One of the most revered and ancient historical sites in Ireland is the Hill of Tara located in County Meath, Ireland’s Ancient East and the Irish seat of the High Kings. It is a huge site that is continually being investigated archaeologically. Tara encompassed the Rath of the Synods, The Mound of the Hostages a Bronze age tomb and the Stone of Destiny or the Lia Fáil. This is one of the top attractions in Ireland and one of its incredible ancient monuments.

Exploring the Boyne Valley: In Ireland's Ancient East

Loughcrew Cairns

The Loughcrew megalithic site encompasses a collection of ancient tombs scattered across the rolling hills. Among these, the renowned ‘Cairn T’ holds utmost significance and welcomes visitors to explore its mysteries. Step inside this rounded tomb and be awed by its hollow interior, adorned with intricate artwork etched onto the stones. What makes this tomb truly captivating is its alignment with the equinox sunrise, much like the renowned Newgrange. Witnessing this celestial alignment adds a profound sense of wonder and connection to the rich history and ancient wisdom preserved within the site.

Exploring the Boyne Valley: In Ireland's Ancient East

Historic Castles and Abbeys

Dotted throughout the Boyne Valley are remnants of medieval grandeur, showcasing the region’s tumultuous past. Trim Castle, one of Ireland’s largest Norman castles, captivates visitors with its imposing presence and rich architectural detail. Meanwhile, the ruins of Mellifont Abbey, founded in 1142, offer a glimpse into the lives of the Cistercian monks who once resided there. These historic sites provide a window into Ireland’s medieval history and architectural splendor.

Trim Castle

Trim Castle is the largest Norman castle in Ireland and was constructed over a thirty-year period by Hugh de Lacy and his son Walter, Trim Castle is where the movie Brave Heart, Mel Gibson’s Scottish epic was filmed. The castle is open to a guided tour only and takes around an hour and a half.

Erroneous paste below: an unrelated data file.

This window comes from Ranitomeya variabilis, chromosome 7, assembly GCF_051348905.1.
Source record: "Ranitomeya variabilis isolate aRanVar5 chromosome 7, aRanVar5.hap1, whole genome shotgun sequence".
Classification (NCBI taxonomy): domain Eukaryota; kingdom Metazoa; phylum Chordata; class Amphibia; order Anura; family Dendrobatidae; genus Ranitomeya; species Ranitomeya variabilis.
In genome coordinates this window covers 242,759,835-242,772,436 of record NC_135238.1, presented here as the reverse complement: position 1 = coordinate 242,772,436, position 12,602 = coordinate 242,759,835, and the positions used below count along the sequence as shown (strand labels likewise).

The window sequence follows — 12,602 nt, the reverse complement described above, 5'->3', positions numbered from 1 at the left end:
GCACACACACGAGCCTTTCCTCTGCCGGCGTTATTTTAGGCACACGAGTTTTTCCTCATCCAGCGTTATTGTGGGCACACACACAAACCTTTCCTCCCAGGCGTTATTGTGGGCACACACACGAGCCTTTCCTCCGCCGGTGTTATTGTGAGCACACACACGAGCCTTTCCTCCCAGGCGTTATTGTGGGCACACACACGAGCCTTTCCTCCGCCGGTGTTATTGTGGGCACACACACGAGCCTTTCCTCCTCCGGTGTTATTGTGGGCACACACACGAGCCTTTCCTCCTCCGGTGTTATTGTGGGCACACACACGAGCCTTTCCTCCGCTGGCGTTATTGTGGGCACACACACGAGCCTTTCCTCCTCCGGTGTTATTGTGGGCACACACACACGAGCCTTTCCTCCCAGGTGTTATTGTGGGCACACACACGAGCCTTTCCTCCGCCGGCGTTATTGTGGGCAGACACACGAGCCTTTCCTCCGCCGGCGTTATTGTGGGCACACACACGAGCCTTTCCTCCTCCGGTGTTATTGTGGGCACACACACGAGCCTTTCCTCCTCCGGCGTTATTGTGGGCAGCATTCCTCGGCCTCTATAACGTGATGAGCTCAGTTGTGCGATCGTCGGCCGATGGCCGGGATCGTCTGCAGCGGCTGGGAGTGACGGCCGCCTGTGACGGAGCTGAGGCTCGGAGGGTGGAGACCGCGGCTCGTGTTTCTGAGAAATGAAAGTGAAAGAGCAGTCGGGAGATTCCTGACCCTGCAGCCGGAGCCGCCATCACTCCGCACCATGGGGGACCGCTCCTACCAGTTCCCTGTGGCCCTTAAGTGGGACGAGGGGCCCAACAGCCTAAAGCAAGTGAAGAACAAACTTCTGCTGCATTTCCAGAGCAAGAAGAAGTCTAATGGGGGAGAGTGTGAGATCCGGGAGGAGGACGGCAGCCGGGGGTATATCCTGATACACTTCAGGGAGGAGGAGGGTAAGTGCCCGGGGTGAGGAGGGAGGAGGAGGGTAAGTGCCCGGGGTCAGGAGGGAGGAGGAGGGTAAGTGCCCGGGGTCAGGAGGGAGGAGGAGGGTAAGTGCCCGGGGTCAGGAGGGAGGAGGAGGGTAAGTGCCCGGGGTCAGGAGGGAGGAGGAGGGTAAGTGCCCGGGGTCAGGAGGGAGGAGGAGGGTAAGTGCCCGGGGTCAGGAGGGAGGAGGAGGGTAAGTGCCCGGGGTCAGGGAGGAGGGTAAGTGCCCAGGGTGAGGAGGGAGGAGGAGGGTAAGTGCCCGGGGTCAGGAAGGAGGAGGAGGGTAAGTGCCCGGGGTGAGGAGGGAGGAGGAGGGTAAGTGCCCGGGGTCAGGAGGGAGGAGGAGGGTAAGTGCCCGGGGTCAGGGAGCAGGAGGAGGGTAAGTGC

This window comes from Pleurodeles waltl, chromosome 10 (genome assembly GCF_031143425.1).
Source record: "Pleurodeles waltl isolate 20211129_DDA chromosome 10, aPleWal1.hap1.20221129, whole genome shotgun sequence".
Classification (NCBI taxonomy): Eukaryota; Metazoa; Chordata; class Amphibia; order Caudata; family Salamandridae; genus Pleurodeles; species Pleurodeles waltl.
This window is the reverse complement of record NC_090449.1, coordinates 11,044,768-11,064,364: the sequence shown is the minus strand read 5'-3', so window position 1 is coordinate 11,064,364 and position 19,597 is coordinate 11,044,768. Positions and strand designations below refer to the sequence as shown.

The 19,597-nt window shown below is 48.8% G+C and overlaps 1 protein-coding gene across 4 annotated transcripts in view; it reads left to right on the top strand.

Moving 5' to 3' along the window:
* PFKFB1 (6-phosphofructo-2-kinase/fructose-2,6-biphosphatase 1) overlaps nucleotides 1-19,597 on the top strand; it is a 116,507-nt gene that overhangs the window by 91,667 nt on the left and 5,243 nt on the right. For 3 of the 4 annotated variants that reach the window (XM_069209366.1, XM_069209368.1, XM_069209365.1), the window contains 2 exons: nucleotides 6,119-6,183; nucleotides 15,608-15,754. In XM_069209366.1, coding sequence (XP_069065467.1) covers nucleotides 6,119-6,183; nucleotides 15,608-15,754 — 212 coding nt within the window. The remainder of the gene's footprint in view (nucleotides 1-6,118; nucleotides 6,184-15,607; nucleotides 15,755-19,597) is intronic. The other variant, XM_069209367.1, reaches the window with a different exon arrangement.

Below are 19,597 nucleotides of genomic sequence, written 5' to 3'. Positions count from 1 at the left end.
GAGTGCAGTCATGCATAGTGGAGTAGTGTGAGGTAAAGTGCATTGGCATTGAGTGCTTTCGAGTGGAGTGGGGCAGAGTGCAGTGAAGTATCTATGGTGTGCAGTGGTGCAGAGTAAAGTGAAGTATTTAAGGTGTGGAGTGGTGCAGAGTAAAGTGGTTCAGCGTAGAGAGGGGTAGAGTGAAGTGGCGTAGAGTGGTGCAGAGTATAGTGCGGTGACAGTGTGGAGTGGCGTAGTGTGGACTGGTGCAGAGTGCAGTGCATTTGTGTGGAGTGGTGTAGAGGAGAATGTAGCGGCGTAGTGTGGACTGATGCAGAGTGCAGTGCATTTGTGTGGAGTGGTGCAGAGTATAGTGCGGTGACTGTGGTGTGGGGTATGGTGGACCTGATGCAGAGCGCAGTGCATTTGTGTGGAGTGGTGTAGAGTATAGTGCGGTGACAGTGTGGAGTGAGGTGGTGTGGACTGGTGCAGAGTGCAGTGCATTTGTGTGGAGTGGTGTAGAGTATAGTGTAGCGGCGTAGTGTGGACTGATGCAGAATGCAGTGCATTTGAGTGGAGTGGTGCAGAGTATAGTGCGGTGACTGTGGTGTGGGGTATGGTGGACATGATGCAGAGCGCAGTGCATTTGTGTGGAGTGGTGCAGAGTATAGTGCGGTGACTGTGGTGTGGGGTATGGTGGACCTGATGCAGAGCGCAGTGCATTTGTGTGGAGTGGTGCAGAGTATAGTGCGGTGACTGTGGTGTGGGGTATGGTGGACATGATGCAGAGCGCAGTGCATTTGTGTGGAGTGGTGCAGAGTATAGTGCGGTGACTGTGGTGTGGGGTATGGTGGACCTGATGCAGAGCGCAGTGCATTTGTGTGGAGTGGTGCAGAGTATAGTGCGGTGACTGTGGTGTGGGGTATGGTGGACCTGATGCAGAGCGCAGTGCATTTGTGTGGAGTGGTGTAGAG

View on Trim Castle through a gap between fortification walls with dark moody sky in Trim village, County Meath, Ireland

Slane Castle

Slane Castle is set on the grounds of a 1500-acre estate that has been the home of the Conyngham family since the 18th Century. Not only is it the home of the Earl of Mount Charles but it contains a whiskey distillery, a glamping site and hosts some of the world’s premier musicians at its summer concerts.

Exploring the Boyne Valley: In Ireland's Ancient East


Monasterboice is near Drogheda, and it was founded in the 5th century by St. Bhuithe, one of St. Patrick’s original followers. Today the ruins are known for one of Ireland’s best collections of high crosses, in particular, The South Cross or Cross of Muiredach, the Tall Cross or the West Cross.

Exploring the Boyne Valley: In Ireland's Ancient East

Bective Abbey

Bective Abbey was founded in 1147 for the Cistercian Order by Murchad O’Maeil- Sheachlainn, King of Meath. Following the dissolution, the lands were rented and the monastery was used as a fortified house it was at this time that the tower was built giving the Abbey a much more imposing appearance.

Exploring the Boyne Valley: In Ireland's Ancient East

Mellifont Abbey

Mellifont Abbey is a 12th-century Cistercian abbey with an incredible set of ruins that are quite breathtaking. There is an octagonal lavabo which is an ancient washing place for the monks before meals. The arches are quite Romanesque and the carvings really detailed. You can hear the river whispering in the background and if you listen carefully you can just imagine the chanting of monks as they went about their daily routines.

Exploring the Boyne Valley: In Ireland's Ancient East

Vibrant Culture and Local Traditions

The Boyne Valley is not just a treasure trove of ancient history but also a thriving hub of Irish culture. Traditional Irish music sessions, charming pubs, and locally sourced cuisine add to the region’s vibrant atmosphere. The nearby town of Drogheda, with its bustling streets and friendly locals, provides a perfect base for immersing oneself in the unique traditions and warm hospitality of the region.

Scenic Beauty and Outdoor Adventures